• Current employment status;
      • The amount of the monthly payment on the mortgage loan;
      • The monthly payment on any “simultaneous loan” (a loan secured by the same dwelling and made at the time of or before the mortgage loan);
      • The monthly payment for any mortgage-related obligations;
      • Current debt;
      • The monthly debt-to-income ratio; and
      • Credit history; and
    2. The mortgage payment calculation is based upon the fully indexed rate (or the initial rate, if higher).
  2. By refinancing a “non-standard mortgage” into a “standard mortgage.” A “standard mortgage” would be defined as one that, among other things, does not have negative amortization, interest-only payments, or balloon payments, and has limited points and fees. This option is available if (i) the lender is refinancing its own loan, (ii) the payment under the “standard” mortgage” is lower than the payment under the “non-standard mortgage” and (iii) the “non-standard mortgage” has not been delinquent for non-payment.
  3. By originating a “qualified mortgage.” Due to an ambiguity in the Act, the Board is proposing two alternative definitions of “qualified mortgage,” one operating as a safe harbor, the other operating as a rebuttable presumption of compliance:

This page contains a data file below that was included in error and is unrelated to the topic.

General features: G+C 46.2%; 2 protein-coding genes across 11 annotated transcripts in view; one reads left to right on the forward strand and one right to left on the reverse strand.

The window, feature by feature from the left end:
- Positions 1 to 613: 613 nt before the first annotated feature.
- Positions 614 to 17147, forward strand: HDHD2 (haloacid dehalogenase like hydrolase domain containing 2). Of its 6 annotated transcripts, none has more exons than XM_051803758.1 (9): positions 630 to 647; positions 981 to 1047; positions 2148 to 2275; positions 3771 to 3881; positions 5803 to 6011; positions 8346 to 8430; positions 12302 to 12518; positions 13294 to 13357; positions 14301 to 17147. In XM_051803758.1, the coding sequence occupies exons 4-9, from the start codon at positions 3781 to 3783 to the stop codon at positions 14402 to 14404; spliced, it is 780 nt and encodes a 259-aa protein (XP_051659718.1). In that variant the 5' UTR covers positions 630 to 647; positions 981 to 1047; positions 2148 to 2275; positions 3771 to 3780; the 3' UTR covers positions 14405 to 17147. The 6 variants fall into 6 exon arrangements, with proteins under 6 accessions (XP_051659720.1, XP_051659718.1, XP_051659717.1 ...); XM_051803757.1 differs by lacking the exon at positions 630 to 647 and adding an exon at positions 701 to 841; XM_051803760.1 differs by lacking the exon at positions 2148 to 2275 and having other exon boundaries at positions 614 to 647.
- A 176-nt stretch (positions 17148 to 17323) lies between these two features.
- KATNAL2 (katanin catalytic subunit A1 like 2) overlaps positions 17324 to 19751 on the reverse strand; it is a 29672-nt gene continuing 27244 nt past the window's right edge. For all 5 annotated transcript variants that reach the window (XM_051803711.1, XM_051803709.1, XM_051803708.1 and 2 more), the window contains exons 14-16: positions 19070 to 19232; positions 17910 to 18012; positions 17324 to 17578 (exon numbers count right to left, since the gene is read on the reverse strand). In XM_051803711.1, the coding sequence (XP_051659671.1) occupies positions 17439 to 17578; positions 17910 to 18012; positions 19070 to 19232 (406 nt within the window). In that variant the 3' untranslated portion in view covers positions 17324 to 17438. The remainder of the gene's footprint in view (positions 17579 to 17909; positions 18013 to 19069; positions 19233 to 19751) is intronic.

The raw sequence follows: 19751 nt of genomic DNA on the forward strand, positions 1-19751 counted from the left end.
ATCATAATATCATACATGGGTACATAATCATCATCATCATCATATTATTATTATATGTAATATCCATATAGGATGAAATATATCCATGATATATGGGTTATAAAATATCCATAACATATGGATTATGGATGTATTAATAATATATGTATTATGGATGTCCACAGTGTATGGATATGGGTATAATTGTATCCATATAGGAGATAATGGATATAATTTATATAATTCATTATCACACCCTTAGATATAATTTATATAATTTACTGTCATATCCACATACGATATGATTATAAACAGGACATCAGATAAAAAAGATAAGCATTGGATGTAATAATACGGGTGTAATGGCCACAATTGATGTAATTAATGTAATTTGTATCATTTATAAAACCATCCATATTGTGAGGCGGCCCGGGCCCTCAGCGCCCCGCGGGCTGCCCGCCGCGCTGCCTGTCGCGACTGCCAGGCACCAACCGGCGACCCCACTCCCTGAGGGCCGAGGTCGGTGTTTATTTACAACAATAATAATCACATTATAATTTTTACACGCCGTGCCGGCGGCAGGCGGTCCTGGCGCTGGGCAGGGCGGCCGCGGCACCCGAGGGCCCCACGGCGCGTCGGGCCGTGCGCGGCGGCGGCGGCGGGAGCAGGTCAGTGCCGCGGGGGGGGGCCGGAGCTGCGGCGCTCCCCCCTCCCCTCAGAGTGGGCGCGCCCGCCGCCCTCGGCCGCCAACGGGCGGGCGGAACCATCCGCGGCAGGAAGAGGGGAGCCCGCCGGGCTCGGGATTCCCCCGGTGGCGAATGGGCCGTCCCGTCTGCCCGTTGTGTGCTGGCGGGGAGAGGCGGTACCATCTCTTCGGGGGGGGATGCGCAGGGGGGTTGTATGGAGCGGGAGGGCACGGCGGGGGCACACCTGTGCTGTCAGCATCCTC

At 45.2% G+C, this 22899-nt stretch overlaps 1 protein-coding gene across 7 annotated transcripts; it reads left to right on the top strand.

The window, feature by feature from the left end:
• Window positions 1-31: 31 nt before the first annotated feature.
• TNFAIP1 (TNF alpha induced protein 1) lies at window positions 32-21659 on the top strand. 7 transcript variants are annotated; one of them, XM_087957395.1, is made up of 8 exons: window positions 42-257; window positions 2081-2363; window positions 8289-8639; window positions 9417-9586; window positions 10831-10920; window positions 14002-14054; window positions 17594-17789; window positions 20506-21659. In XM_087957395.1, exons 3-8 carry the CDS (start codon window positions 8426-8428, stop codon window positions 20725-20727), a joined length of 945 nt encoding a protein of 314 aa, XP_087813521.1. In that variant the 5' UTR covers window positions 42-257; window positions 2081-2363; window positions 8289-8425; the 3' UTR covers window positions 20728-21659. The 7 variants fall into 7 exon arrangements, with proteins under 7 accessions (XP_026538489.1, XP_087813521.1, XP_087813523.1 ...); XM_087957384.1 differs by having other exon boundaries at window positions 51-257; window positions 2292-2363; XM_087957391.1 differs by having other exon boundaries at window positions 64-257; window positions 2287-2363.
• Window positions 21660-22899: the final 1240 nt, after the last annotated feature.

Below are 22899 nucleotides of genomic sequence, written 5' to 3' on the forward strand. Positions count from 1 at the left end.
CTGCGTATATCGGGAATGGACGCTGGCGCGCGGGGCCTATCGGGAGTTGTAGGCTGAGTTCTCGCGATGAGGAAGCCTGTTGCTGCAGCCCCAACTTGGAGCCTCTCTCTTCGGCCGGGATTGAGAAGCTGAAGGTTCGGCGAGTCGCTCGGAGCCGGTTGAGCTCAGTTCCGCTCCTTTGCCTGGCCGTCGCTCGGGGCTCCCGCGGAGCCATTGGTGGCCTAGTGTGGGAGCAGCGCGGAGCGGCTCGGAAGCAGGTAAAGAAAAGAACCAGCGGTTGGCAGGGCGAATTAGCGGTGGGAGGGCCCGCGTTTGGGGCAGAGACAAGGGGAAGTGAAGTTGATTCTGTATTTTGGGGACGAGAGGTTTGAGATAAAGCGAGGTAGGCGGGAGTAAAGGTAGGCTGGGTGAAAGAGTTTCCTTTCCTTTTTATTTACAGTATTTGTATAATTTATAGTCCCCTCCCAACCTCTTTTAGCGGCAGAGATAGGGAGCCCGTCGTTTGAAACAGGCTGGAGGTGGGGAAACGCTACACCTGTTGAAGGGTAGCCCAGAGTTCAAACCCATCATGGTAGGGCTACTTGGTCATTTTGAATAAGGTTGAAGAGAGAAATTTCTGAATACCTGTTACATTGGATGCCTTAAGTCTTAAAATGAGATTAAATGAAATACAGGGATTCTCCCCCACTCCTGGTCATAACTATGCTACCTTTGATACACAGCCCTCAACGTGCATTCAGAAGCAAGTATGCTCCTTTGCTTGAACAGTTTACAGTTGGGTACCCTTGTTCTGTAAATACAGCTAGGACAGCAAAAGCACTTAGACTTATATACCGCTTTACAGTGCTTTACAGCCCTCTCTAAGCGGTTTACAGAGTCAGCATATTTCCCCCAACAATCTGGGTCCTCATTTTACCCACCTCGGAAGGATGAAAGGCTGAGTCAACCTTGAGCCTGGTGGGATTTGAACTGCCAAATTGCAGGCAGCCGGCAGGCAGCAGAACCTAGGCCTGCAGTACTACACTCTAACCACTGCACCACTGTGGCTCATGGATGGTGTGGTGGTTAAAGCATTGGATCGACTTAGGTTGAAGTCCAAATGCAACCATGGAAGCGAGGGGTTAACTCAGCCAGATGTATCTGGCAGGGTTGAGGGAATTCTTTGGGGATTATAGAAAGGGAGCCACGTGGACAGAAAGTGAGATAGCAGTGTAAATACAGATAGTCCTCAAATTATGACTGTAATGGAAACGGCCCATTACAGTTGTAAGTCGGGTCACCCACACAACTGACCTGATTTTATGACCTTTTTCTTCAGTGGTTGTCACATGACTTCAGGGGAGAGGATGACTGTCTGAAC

1. Safe Harbor Alternative. A “qualified mortgage” is one for which:
      • There are no negative amortization requirements, interest-only payments, or balloon payments;
      • The loan term does not exceed 30 years;
      • The total points and fees do not exceed 3% of the total loan amount (and the proposed rule contains two alternatives for implementing the limits on points and fees, and contains a definition of “points and fees”);
      • The borrower’s income or assets are verified and documented; and